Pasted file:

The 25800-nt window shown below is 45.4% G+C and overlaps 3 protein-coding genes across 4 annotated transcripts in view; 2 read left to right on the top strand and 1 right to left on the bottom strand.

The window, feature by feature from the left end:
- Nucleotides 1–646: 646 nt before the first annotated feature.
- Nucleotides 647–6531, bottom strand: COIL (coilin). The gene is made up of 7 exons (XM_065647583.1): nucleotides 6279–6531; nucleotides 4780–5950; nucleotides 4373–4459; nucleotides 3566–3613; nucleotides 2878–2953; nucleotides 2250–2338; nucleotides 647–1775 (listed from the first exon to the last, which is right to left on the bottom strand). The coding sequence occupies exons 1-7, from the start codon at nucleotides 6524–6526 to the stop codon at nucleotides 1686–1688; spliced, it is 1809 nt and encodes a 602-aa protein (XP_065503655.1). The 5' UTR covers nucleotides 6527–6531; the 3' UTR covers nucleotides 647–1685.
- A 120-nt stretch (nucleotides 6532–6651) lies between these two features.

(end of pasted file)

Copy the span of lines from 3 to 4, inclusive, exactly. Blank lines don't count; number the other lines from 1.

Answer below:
- Nucleotides 1–646: 646 nt before the first annotated feature.
- Nucleotides 647–6531, bottom strand: COIL (coilin). The gene is made up of 7 exons (XM_065647583.1): nucleotides 6279–6531; nucleotides 4780–5950; nucleotides 4373–4459; nucleotides 3566–3613; nucleotides 2878–2953; nucleotides 2250–2338; nucleotides 647–1775 (listed from the first exon to the last, which is right to left on the bottom strand). The coding sequence occupies exons 1-7, from the start codon at nucleotides 6524–6526 to the stop codon at nucleotides 1686–1688; spliced, it is 1809 nt and encodes a 602-aa protein (XP_065503655.1). The 5' UTR covers nucleotides 6527–6531; the 3' UTR covers nucleotides 647–1685.